I’ve been playing around with running databases in the cloud recently. It’s quite simplistic stuff, just to get a feel for it and investigate the possibilities of using it for some projects at work. Here’s what I’ve got so far.
It’s hard to differentiate between the cloud providers if you are just using them to provide a VM and self managing a system on it. It’s just another box provider.
In contrast the DBaaS offerings are much more interesting. I really like what Amazon are doing with RDS for Oracle/MySQL/SQL Server. I think these would work very well for *our* MySQL and SQL Server installations, which tend to be quite simple. I’m not sure I can live with some of the restrictions for RDS for Oracle, but that’s probably because I’m a snobby DBA type, who thinks he knows best. 🙂 The DBaaS for SQL Server on Azure is also really nice. You get less control than the RDS version, but maybe that’s a good thing.
You might have noticed I’ve not written much about Oracle Cloud yet. I should be getting a trial of the platform this month, so I will be able to fill in those gaps then.
I applied some of the 188.8.131.52 plugin patches to our Cloud Control installation today. We already have Cloud Control 184.108.40.206 installed, so this was just a case of updating the plugins.
Here’s a quick overview of what I did.
- Backup up everything! Database and file system.
- Setup > Extensibility > Self Update
- Download the latest versions of the plugins. The minimum you can really get away with is “Oracle Database 220.127.116.11”, “Oracle Cloud Framework 18.104.22.168” and “Oracle Fusion Middleware 22.214.171.124”. The Cloud Framework plugin is a dependency for the FWM plugin. Obviously, grab the extra plugins if you need them…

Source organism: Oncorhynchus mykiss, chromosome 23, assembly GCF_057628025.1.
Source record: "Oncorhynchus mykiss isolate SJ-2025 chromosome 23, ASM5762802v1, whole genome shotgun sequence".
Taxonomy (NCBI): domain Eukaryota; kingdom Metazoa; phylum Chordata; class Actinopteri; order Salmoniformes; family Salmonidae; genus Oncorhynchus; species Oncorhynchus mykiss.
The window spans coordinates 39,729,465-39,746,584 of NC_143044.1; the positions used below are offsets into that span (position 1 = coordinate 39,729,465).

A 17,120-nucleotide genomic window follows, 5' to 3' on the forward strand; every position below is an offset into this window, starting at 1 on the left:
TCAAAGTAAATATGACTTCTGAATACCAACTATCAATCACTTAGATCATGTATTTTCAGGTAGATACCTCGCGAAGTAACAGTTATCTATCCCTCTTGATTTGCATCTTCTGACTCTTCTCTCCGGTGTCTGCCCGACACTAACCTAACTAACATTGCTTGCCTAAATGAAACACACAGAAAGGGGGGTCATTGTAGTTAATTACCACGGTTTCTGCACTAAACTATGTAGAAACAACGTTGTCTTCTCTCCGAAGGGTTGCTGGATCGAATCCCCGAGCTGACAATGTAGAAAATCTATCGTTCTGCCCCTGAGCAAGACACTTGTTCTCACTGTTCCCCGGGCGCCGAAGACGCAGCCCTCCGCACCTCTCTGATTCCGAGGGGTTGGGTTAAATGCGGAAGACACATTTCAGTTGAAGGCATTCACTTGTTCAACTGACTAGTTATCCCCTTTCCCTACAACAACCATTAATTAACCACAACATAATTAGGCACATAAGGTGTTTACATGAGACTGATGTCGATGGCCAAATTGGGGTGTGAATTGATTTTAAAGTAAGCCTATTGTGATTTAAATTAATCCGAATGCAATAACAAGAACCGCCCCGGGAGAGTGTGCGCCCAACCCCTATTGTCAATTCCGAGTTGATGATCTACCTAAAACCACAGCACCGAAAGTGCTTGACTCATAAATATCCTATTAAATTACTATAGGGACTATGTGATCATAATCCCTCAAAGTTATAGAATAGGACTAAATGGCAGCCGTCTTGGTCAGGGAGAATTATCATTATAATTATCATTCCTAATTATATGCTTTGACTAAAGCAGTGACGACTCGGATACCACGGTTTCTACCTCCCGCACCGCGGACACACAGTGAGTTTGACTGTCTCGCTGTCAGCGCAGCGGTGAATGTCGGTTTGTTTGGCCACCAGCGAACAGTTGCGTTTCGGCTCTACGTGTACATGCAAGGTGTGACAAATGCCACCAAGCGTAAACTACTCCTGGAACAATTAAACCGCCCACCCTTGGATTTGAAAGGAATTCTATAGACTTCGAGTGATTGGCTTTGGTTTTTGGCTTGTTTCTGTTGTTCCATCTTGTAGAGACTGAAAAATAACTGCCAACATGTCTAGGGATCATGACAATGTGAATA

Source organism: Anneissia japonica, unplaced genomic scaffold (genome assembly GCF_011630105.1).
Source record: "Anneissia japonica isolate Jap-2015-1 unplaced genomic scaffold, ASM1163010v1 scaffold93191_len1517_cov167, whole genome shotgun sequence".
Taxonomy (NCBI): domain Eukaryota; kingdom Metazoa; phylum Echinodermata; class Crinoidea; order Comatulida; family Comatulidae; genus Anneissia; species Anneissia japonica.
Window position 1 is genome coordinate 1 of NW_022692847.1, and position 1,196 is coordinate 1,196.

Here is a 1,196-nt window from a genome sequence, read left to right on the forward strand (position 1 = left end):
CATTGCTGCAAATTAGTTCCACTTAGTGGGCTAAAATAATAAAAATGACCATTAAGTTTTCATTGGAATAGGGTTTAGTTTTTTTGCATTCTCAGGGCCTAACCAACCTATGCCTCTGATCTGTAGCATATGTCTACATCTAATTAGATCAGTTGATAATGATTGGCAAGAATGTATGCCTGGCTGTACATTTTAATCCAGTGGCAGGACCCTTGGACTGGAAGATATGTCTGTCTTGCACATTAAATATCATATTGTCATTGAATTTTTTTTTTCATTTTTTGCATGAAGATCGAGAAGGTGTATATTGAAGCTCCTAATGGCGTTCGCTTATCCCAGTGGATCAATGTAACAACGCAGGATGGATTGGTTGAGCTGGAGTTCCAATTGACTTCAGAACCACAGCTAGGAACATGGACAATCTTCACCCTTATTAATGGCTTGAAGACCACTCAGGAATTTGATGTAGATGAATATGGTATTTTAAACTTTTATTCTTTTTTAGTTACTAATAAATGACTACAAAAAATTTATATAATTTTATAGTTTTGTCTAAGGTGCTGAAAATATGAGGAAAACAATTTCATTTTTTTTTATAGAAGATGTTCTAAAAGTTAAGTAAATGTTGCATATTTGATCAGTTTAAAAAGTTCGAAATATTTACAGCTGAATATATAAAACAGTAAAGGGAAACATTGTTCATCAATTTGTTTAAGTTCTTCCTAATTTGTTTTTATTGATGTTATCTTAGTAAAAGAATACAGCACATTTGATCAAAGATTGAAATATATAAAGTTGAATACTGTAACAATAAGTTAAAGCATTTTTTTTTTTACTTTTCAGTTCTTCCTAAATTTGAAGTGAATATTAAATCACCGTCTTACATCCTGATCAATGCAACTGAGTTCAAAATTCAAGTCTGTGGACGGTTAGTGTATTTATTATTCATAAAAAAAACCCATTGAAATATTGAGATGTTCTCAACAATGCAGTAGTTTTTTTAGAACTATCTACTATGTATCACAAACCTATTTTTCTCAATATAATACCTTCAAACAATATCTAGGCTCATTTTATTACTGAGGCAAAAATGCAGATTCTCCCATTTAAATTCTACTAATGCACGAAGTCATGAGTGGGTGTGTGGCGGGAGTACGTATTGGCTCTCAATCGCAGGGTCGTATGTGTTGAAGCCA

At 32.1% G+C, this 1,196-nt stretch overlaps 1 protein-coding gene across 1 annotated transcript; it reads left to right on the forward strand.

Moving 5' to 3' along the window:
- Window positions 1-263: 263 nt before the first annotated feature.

- Setup > Extensibility > Plugins
- Do a “Deploy On > Management Server” for the plugins you’ve downloaded. These require OMS downtime, so you will be monitoring progress using “./emctl status oms -details” from the “$OMS_HOME/bin” directory.
- Wait until it is all running again.
- Do a “Deploy On > Management Agent” for the DB and FMW plugins on just the cloud control server. I wanted to know it was all fine on this server before pushing out the updates to the agents on the monitored hosts.
- Convince yourself nothing weird is happening.
- Do a “Deploy On > Management Agent” for the DB plugin on any monitored database severs. Where possible I did Dev environments in one pass. Test environments in a second pass, then Prod environments.
- Do a “Deploy On > Management Agent” for the FMW plugin on any monitored WebLogic severs. Once again, Dev, Test, Prod.
The plugin deploys to the OMS are a bit slow, but the deploys to the agents are pretty quick. Numbers will vary depending on your kit.
I much prefer the plugin patches to the main Cloud Control OMS and Agent patches as we (the DBAs) don’t have root or sudo access on the servers, so when we do the full-on patches we end up swamping the sysadmins with requests to run “root.sh” scripts. We don’t have to do that for the plugin patches.
This morning I read this post about Oracle Cloud from Tuula Fai.
What really annoys me about this post is I was at Oracle OpenWorld (about 3 years ago) when Larry was on stage telling us that Cloud was a meaningless fad. Fast forward to OOW 2012 and it would be easy to believe that Oracle invented the cloud, as I mentioned here. At OOW 2012 he openly stated Oracle started to write Fusion Apps for the cloud 7 years ago. Dude! That is not true. You initiated a program to rewrite Fusion Apps to be a browser-based replacement for EBS, which then happily coincided with the whole cloud thing at a later date. At least this post acknowledges that could have been an accident…
I know companies, especially Oracle, like to spin things, but it really gets on my tits when they release posts like this that basically mock all of us who were present and actually witnessed the events as they unfolded.
This is not a criticism of Oracle’s current cloud offerings. If the post had just been one discussing the current and future cloud offerings that would be fine. It’s the mocking tone, suggesting we are all idiots for believing that Oracle were never anything but at the forefront of the cloud scene. Trying to spin Larry as a godfather of the cloud with statements like, “an industry segment he helped to create and in which he’s been immersed for 14 years”, is extremely disappointing.
Of course, history is written by the winners. We all know that Apple invented the MP3 player, smartphone and tablet. Likewise, Oracle invented the cloud. Anyone who says different is a moron… 🙁